• Again, I’m not denying some people have problems with it. . .but, there are countless examples of how these kinds of things morph into incomprehensible monstrosities. The number of our children being treated with drugs for ADHD for example.

      • bgddyjim says:

        Believe me brother, I’m with you on this one.

      • magnuminsp says:

        The “science” doesn’t show it is unlikely. It shows, that there are other causes, which incidentally, affect me as well. Fructose, Lactose, etc…. also affect me although not in the extreme manner as the gluten.

        We have done various experiments and the conclusion is, I am just intolerant! 🙂

        To your friend with Celiac, true celiacs will have a reaction to an “overdose” if you will of so-called gluten-free food.

        This article will not end the fad part of things because people are always looking for ways to feel better. Always looking for a quick fix.

        Remember the high carbohydrate, low fat diets popularized in the 80s? How did that work out? 😉

      • bgddyjim says:

        No doubt about the folks just wanting to feel better! I’d add a layer though: They want to feel better on the cheap. Feeling good is hard freaking work, thus why these things turn into fads so easy.

  3. My father and I were just talking about the gluten thing the other day! “Feeling better is cheap and feeling good is hard freaking work” bout sums up how I feel about this. 😊

  4. It seems to me like 90% of the people claiming gluten sensitivity are just being trendy. haha

  5. Glenn Smith says:

    Reblogged this on Justglenn and commented:
    As a chef I understand certain dietetic needs, but people look for any reason to blame general, poor eating habits on anything that is trending. The rules in my mind are simple; eat real food, eat in moderation, avoid anything that can be in your mouth in 1 minute that does not come from a plant.

  6. The Guat says:

    I wonder about that all the time. I eat all kinds of pasta and bread and I’m all good. People here are all over that gluten-free stuff. I don’t even think these non-celiac disease peeps realized it was “bad” for them until they read it somewhere.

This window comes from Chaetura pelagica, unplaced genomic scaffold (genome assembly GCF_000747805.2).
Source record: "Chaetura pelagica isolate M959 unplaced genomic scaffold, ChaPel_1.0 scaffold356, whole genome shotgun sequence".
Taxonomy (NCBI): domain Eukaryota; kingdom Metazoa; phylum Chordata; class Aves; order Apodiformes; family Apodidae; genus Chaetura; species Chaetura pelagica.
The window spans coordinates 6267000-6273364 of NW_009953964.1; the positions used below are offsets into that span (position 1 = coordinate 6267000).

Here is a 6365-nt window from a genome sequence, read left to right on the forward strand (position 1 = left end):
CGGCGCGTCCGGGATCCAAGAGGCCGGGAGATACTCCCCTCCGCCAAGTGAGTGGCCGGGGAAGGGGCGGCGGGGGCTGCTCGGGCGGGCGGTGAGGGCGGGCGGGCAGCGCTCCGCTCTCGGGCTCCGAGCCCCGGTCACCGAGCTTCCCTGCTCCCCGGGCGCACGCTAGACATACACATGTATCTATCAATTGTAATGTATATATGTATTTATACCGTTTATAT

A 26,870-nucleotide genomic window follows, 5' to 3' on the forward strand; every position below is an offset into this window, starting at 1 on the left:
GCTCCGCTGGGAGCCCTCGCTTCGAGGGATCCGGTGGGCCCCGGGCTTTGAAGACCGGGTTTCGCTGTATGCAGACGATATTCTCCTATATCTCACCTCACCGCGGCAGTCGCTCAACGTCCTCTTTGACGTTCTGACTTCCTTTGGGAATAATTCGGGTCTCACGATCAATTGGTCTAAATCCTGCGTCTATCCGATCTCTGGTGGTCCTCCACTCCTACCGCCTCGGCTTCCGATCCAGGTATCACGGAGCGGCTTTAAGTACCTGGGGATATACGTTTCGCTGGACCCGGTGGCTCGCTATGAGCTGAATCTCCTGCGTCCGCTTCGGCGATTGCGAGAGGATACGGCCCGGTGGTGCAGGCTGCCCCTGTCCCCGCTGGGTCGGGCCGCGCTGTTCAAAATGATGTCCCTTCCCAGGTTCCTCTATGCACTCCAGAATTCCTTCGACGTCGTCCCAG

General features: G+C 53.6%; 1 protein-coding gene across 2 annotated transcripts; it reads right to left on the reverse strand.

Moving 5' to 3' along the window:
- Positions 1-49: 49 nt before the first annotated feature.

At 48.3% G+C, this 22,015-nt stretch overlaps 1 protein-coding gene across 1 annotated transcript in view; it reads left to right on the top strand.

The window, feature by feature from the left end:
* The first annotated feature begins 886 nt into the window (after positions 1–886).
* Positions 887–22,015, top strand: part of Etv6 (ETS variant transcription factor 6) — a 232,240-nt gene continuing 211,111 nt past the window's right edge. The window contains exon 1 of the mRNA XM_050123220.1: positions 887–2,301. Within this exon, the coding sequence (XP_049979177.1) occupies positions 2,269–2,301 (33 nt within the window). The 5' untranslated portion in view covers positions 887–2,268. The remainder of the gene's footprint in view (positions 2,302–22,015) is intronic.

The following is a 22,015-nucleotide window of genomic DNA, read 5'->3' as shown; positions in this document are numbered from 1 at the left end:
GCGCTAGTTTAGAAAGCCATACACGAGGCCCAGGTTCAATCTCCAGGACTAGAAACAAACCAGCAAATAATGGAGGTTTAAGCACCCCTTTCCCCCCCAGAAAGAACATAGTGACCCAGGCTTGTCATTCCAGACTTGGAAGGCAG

7. Sandra says:

    I’m starting to wonder if it’s the GMO grains that cause people issues. . . . there is more in our food supply than Monsanto would want us to know about.

    • bgddyjim says:

      The non-GMO movement is based entirely on non-science and truthfully, is flimsier than the gluten free fad Sandra. It’s the mind. It wants to feel bad so you feel bad. It’s not rocket science. Then on top of that you get the those who use it to feel superior or smarter than those who aren’t aware of the whole gluten thing, and there’s your fad. The GMO thing isn’t much different. Real science shows that GMO is much safer than crossbreeding.

      • Sandra says:

        My husband (environmental scientist) just gave me. Quick lesson on how GMos actually work. Let’s just agree to disagree on this one. I would take cross feeding interspieces cross breeding any day over crossing some known (but other mostly unknown genes that they haven’t even studied yet, from entirely different species any day. 🙂

      • bgddyjim says:

        Yup, we’ll definitely have to agree to disagree. I’ll take Monsanto over the Obama Administration any day of the week and twice on Sunday.

      • Sandra says:

        (He is actually a botanist 🙂

      • Sandra says:

        But I totally agree with on the anti gluten “fad”. 🙂

  8. FatSlowTri says:

    Unfortunately, most people are doomed to the confirmation bias in this issue because they will seek out what they already believe to be true and disregard anything that shows otherwise. You can see this in the comments you’ve already received, and it showed in the study. If people believe they are sensitive to gluten, and believe that’s what they are eating, then guess what … they will have issues. I thought the study was very interesting. What is the number of true celiac’s? Something like 1%?

    • bgddyjim says: